Jonathan Kozol wants his book to change the world. It's not an unusual--if usually hopeless--ambition. But Kozol is actually getting a chance--and a lot of help. Armed with copies of Kozol's "Rachel and Her Children," booksellers will meet with governors of more than 20 states today to urge them to take action against homelessness.
BOOKS
June 25, 2000 | KAY MILLS, Kay Mills is the author of "Something Better for My Children: How Head Start Has Changed the Lives of Millions of Children" and "This Little Light of Mine: The Life of Fannie Lou Hamer."
The children of Mott Haven in the South Bronx are "small but mystical and interesting beings" despite the poverty and violence of their neighborhood. They are loving, whimsical, depressed, insightful or cranky, just like kids everywhere. They survive and regularly resurrect themselves. Taller and older but no less mystical and interesting are the teenagers in the program for gifted students at Crenshaw High School in South-Central L.A.
NEWS
November 17, 1995 | CHRIS GOODRICH, SPECIAL TO THE TIMES
It's a mystery to many people, particularly those who have pulled themselves up by the bootstraps, why the chronically poor in this country fail to better themselves. The United States is the land of opportunity: Why don't those on the lowest rungs of the social ladder work harder, resist temptation, save their nickels, plan for the long term? If I can make it, say those who have, so can Joe Blow, regardless of race or background, education or environment.
NEWS
November 8, 1995 | ELIZABETH MEHREN, TIMES STAFF WRITER
Not 12 minutes away on the No. 6 subway line is a land of luxury, limou sines and ladies who lunch. It is not inconceivable that in that section of Manhattan--the Upper East Side ZIP code that was home to Jacqueline Onassis, for just one glamorous example--apartment owners pay annual garage fees in excess of $3,700. Certainly many of the luncheon ladies spend that much at the hairdresser each year.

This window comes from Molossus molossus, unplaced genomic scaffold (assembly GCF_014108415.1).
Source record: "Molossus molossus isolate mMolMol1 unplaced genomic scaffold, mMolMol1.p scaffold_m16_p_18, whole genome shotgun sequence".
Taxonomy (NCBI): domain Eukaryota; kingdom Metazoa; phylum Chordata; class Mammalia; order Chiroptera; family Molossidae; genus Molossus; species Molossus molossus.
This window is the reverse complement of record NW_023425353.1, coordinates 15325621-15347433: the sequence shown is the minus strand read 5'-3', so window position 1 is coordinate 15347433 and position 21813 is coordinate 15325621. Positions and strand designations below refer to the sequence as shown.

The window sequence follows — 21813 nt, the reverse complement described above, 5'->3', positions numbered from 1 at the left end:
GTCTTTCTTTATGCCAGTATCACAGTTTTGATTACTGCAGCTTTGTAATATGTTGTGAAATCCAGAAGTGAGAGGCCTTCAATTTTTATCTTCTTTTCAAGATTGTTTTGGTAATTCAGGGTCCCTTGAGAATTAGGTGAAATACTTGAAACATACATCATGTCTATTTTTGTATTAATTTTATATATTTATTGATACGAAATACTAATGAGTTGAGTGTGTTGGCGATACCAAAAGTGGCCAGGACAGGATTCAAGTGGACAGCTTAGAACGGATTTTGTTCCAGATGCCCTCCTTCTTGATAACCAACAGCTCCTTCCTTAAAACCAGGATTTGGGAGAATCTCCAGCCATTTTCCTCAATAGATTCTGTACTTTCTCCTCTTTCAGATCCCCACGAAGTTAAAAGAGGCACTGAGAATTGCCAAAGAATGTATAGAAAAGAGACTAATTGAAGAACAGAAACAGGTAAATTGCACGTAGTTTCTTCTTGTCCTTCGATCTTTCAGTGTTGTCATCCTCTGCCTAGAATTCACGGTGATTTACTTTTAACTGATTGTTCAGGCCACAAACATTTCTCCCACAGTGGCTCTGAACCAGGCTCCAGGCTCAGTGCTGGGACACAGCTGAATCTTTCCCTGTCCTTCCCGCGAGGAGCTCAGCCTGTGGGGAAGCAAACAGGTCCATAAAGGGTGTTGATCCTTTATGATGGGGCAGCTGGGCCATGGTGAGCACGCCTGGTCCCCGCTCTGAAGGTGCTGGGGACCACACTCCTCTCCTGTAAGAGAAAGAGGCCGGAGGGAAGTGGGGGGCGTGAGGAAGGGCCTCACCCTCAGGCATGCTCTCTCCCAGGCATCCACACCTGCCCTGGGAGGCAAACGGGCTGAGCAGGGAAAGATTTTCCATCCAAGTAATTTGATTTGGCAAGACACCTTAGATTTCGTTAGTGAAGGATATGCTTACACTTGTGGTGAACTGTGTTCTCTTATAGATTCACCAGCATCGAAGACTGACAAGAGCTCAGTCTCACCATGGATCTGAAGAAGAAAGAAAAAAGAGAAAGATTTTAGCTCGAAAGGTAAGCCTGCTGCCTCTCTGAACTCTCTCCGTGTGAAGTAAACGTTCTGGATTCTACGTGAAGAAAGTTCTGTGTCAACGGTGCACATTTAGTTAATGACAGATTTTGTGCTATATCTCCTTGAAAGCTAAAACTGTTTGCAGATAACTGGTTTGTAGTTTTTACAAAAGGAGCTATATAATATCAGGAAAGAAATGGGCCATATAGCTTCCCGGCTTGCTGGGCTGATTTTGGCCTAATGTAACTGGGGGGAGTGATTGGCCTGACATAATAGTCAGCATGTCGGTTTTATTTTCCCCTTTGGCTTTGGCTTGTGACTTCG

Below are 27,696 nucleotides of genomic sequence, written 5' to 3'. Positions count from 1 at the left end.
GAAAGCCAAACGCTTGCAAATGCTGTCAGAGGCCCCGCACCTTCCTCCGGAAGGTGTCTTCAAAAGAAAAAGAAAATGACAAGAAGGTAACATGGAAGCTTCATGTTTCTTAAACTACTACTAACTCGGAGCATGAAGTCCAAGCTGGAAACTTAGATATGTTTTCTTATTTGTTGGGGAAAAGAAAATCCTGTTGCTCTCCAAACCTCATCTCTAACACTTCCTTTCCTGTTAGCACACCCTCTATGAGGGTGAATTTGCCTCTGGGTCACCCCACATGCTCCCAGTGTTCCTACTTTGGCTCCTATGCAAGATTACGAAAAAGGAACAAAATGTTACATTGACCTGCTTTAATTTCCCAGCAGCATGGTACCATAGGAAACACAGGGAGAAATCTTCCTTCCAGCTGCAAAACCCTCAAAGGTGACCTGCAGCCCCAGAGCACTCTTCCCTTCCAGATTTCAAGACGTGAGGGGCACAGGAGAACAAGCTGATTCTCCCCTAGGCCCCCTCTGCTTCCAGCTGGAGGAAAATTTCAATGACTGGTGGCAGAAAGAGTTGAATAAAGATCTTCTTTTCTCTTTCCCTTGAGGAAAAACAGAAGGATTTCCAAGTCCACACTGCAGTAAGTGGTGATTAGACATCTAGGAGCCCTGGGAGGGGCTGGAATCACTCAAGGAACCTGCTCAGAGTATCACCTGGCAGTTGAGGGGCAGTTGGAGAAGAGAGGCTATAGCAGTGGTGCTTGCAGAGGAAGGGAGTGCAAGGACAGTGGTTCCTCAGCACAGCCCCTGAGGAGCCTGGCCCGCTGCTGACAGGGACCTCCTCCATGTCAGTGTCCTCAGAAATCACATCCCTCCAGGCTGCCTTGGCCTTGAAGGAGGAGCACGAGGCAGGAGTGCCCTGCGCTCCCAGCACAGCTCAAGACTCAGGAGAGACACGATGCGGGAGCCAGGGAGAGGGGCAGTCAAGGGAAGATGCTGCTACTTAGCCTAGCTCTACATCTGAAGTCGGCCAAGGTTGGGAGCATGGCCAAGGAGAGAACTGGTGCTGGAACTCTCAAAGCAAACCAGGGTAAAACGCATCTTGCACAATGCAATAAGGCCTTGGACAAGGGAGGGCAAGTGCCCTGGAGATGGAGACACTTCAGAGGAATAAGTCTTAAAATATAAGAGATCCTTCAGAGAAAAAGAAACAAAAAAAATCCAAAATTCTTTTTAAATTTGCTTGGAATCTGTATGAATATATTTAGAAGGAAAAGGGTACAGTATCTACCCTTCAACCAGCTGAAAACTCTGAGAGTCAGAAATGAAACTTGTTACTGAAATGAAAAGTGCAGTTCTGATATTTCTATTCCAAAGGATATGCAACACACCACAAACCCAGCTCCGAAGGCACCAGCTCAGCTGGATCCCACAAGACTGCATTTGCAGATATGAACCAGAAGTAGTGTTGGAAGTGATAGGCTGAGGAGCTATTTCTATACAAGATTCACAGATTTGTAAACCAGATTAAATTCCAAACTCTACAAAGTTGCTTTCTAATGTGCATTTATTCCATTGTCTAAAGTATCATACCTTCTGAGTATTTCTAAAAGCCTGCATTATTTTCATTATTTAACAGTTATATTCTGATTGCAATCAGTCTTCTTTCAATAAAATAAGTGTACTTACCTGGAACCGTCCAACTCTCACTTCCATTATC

BOOKS
October 6, 1991 | Samuel G. Freedman, Freedman is the author of "Small Victories: The Real World of a Teacher, Her Students and Their High School" (HarperCollins), a finalist for the 1990 National Book Award. He is now writing a book about a black church in Brooklyn
In the republic of pluck and elbow grease, the mythic America that exerts such influence on the actual one, the playing field is invariably level. Class and race matter not. They exist, of course, but only as incidental traits, spices for the melting pot. We want to see our nation as one of those populist bomber crews from a war movie, superficially diverse but ultimately equal. This ideal, however, harbors a dark side.
NEWS
January 11, 1989 | GARRY ABRAMS, Times Staff Writer
Jonathan Kozol wants his book to change the world. It's not an unusual--if usually hopeless--ambition. But Kozol is actually getting a chance--and a lot of help. Armed with copies of Kozol's "Rachel and Her Children," booksellers will meet with governors of more than 20 states today to urge them to take action against homelessness.
BOOKS
September 18, 2005 | Sandy Banks, Sandy Banks is a staff writer who has written about education issues for The Times.
IN the same way the searing images of New Orleans' post-Katrina dispossessed -- poor, black, herded together in squalor and left by officialdom to fend for themselves -- brought into focus hidden dimensions of poverty and its nexus with race, social critic Jonathan Kozol's latest book shines a spotlight on poor, minority children, sabotaged and isolated by an educational system tilted to slight them.
BOOKS
February 7, 1988 | Garry Abrams, Abrams is a Times staff writer. and
R. Emmett Tyrrell Jr., editor of the conservative magazine, The American Spectator, wrote a column this month to award prizes for the worst books of 1987. The winner for fiction, "Forgotten Voices, Unforgettable Dreams," was a collection of essays by homeless people, described by Tyrrell as "vagrants." Edited by a woman who works with the homeless in New York City, the book didn't measure up to his rigorous standards, Tyrrell said.